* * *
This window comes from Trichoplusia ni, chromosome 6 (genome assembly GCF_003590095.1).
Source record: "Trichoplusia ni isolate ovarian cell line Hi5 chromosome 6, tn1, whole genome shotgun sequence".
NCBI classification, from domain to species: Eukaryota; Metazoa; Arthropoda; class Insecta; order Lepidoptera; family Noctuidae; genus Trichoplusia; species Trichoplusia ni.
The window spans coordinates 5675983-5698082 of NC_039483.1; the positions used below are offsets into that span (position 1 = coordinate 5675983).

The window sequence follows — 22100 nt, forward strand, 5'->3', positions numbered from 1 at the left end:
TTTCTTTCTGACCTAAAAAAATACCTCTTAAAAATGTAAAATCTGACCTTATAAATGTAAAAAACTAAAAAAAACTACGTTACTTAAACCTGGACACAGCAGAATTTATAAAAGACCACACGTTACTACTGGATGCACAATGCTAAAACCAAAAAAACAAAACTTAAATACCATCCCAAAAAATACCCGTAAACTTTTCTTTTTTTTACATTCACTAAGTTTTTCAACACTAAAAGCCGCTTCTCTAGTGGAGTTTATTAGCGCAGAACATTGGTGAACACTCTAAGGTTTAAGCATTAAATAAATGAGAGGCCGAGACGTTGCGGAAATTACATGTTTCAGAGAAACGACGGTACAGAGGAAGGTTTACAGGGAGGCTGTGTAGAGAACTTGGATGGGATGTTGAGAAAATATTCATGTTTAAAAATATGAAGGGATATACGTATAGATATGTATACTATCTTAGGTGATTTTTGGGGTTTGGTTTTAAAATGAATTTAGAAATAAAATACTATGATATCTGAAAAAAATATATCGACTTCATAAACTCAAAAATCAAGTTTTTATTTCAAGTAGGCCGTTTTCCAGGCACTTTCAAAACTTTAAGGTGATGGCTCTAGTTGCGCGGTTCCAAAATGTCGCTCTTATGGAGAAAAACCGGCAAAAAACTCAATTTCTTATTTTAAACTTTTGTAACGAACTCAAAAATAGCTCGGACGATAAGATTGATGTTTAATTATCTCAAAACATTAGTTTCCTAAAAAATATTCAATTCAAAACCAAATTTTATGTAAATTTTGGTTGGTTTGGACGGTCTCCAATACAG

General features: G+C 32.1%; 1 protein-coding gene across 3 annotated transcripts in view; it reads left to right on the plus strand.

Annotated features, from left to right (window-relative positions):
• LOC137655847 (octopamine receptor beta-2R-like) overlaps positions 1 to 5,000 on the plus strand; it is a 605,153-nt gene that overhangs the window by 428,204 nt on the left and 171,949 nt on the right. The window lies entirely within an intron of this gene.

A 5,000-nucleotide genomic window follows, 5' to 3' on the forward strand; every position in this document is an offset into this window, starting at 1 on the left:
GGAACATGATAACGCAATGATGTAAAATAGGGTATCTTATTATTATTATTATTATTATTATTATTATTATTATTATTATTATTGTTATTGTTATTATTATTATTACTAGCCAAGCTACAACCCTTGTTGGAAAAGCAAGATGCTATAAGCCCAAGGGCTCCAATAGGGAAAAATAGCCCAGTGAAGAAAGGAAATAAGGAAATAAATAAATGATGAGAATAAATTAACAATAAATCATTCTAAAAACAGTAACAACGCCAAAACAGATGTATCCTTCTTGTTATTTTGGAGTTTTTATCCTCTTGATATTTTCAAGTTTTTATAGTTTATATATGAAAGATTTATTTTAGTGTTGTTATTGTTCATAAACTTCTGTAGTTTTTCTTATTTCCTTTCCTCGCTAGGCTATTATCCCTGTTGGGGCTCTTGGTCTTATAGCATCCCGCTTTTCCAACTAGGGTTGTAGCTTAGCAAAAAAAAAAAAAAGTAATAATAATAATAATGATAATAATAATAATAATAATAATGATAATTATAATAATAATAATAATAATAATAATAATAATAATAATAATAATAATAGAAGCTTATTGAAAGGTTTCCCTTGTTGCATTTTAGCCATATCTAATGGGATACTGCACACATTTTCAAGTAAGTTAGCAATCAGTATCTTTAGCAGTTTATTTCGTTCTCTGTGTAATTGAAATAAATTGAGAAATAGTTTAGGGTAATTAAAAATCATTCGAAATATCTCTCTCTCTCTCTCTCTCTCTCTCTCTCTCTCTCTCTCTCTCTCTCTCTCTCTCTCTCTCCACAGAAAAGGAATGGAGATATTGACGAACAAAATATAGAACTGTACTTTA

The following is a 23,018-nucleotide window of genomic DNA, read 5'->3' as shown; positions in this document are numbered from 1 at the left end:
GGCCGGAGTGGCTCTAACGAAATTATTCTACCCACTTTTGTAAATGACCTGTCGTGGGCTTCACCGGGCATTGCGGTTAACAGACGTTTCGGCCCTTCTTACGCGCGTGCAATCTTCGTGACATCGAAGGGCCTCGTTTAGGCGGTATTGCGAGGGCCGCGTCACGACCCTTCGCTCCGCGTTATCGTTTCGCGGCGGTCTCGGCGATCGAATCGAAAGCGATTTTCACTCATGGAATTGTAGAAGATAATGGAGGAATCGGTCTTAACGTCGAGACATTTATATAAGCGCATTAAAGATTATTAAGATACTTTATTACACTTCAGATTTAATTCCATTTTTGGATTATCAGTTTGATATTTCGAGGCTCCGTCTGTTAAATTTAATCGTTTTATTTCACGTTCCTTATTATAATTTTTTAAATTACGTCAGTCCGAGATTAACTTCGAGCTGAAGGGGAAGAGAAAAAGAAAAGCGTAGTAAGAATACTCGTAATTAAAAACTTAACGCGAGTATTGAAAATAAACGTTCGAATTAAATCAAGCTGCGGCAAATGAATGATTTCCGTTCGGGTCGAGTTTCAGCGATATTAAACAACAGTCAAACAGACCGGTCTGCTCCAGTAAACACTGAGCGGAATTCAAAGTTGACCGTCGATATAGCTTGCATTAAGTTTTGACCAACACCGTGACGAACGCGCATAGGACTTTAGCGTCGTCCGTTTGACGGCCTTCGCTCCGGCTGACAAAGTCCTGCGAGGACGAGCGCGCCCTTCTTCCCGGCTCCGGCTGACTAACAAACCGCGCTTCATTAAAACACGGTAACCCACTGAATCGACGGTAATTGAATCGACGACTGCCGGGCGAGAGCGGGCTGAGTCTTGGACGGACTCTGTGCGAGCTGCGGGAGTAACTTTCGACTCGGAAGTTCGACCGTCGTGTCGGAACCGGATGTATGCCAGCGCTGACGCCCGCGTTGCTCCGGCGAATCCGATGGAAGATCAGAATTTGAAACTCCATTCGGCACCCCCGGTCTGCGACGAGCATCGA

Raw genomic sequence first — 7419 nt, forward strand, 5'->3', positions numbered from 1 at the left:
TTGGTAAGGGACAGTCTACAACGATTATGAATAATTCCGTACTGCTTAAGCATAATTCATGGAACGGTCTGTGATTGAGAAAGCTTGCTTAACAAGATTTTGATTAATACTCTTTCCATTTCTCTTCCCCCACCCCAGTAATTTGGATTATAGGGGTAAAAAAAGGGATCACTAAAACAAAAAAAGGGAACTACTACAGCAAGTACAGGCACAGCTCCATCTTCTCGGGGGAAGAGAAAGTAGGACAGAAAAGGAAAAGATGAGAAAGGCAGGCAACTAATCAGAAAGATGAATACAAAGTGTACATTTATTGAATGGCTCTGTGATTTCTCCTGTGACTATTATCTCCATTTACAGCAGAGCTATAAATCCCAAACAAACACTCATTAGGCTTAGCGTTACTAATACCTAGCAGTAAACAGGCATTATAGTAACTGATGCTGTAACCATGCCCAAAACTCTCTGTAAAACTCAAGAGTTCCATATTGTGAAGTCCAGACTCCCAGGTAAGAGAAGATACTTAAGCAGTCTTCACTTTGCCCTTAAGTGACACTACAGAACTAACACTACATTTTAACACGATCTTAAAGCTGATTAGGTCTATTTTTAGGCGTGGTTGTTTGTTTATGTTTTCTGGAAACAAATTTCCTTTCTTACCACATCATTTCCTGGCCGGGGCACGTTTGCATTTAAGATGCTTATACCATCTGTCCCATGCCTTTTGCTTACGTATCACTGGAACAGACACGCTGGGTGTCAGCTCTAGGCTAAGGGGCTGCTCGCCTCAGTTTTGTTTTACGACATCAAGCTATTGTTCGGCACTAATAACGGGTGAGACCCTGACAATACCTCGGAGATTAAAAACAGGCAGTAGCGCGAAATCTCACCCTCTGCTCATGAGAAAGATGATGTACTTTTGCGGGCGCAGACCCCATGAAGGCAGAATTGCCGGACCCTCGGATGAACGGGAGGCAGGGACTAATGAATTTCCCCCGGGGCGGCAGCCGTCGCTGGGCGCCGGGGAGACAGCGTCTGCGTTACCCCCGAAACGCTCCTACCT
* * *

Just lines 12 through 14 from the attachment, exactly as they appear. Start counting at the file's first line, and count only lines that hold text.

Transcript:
The following is a 23,018-nucleotide window of genomic DNA, read 5'->3' as shown; positions in this document are numbered from 1 at the left end:
GGCCGGAGTGGCTCTAACGAAATTATTCTACCCACTTTTGTAAATGACCTGTCGTGGGCTTCACCGGGCATTGCGGTTAACAGACGTTTCGGCCCTTCTTACGCGCGTGCAATCTTCGTGACATCGAAGGGCCTCGTTTAGGCGGTATTGCGAGGGCCGCGTCACGACCCTTCGCTCCGCGTTATCGTTTCGCGGCGGTCTCGGCGATCGAATCGAAAGCGATTTTCACTCATGGAATTGTAGAAGATAATGGAGGAATCGGTCTTAACGTCGAGACATTTATATAAGCGCATTAAAGATTATTAAGATACTTTATTACACTTCAGATTTAATTCCATTTTTGGATTATCAGTTTGATATTTCGAGGCTCCGTCTGTTAAATTTAATCGTTTTATTTCACGTTCCTTATTATAATTTTTTAAATTACGTCAGTCCGAGATTAACTTCGAGCTGAAGGGGAAGAGAAAAAGAAAAGCGTAGTAAGAATACTCGTAATTAAAAACTTAACGCGAGTATTGAAAATAAACGTTCGAATTAAATCAAGCTGCGGCAAATGAATGATTTCCGTTCGGGTCGAGTTTCAGCGATATTAAACAACAGTCAAACAGACCGGTCTGCTCCAGTAAACACTGAGCGGAATTCAAAGTTGACCGTCGATATAGCTTGCATTAAGTTTTGACCAACACCGTGACGAACGCGCATAGGACTTTAGCGTCGTCCGTTTGACGGCCTTCGCTCCGGCTGACAAAGTCCTGCGAGGACGAGCGCGCCCTTCTTCCCGGCTCCGGCTGACTAACAAACCGCGCTTCATTAAAACACGGTAACCCACTGAATCGACGGTAATTGAATCGACGACTGCCGGGCGAGAGCGGGCTGAGTCTTGGACGGACTCTGTGCGAGCTGCGGGAGTAACTTTCGACTCGGAAGTTCGACCGTCGTGTCGGAACCGGATGTATGCCAGCGCTGACGCCCGCGTTGCTCCGGCGAATCCGATGGAAGATCAGAATTTGAAACTCCATTCGGCACCCCCGGTCTGCGACGAGCATCGA

Raw genomic sequence first — 7419 nt, forward strand, 5'->3', positions numbered from 1 at the left: